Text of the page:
The Airbus A380 – new highflying comfort
It is estimated that world traffic volume will increase from the current annual 24 trillion kilometres (15 trillion miles) to in excess of 100 trillion kilometres (62 trillion miles) by 2050. Travel by car will drop from 53% of total transport use to 35%, with high-speed transport such as air travel increasing from 9% to more than 40%.
The increase will put further pressure on inflight tension as airlines scramble for more capacity per trip in an effort to keep operating costs down. The often cramped seating arrangements, specifically in economy class, has led to an increase in passenger violence. The Airbus company might just have the answer to more comfortable travel with their new double-deck jet, the A380.
The family of A380 aircraft, each with twin aisles and 2 levels, provides more room than any previous aircraft. Passengership-style stairs lead between the levels. The cargo compartments can be used for shops, exercise areas and sleeping rooms.
The baseline A380-100, with a capacity of 555 passengers in three classes, boasts a range of up to 14,200km (7,650nm). The stretched A380-200 is capable of transporting 656 passengers, also up to 14,200km (7,650nm). The A380-100R variant retains the 555 seat capacity, but with a range of 16,200km (8,750nm). Also under consideration is a smaller version, the A380-50R, to carry 481 passengers up to the same 16,200km (8,750nm) range as the 100R.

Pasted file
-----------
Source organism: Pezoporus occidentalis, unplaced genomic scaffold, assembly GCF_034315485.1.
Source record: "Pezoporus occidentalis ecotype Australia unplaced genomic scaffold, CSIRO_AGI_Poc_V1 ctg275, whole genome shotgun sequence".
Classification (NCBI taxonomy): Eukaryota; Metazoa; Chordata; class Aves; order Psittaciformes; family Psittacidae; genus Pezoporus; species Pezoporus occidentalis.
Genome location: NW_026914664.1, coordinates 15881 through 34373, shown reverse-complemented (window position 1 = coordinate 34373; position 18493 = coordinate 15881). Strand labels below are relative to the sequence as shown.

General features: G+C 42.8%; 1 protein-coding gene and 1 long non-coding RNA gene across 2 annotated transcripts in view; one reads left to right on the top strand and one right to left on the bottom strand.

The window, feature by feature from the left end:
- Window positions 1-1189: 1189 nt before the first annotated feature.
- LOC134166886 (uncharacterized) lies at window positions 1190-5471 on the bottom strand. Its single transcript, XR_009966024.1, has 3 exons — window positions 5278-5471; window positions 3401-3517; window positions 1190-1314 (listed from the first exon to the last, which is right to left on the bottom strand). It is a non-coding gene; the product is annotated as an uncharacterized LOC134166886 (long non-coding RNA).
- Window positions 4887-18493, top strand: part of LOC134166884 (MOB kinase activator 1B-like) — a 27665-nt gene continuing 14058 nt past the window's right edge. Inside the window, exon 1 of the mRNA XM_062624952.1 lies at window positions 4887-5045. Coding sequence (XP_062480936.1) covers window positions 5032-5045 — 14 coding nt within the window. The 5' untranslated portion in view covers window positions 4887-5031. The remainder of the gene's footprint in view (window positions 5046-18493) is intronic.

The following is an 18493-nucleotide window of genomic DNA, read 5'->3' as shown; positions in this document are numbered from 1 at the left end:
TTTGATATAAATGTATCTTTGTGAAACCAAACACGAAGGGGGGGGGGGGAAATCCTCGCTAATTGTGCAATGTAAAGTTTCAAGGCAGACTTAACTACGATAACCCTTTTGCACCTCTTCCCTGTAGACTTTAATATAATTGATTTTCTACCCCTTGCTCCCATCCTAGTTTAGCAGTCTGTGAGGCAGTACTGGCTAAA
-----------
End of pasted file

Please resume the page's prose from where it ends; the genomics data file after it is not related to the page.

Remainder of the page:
The freighter market, which has been growing at twice the rate of the passenger market, gets the Airbus A380-100F with a payload of 150 tonnes (330,000lbs) and a range of 10,630km (5,725nm). Combi versions feature either seven main deck pallets providing 473 seats and 37.9 tonnes (83,380lbs) of cargo with a range of 13,500km (7,270nm) or an 11-pallet layout, 421 seats, 51.3 tonnes (112,860lbs) of cargo and a range of 12,940km (6,970nm).
At the request of airlines and airport authorities, the A380 fits within an 80 x 80m (262 x 262 ft) horizontal box, to make best use of current runways, taxiways and gates. The A380 will use the same runway length as the Boeing 747, even though its fuselage is 25cm (10 in) wider. Airbus also developed a new light material called Glare, made of fibreglass and aluminium alloy, which would shave several tonnes off the weight.
Airbus aims to make the A380 the most pleasurable flying experience possible, regardless of a traveller’s size or class of ticket. A show flight took place in 2006 with service flights scheduled for 2008.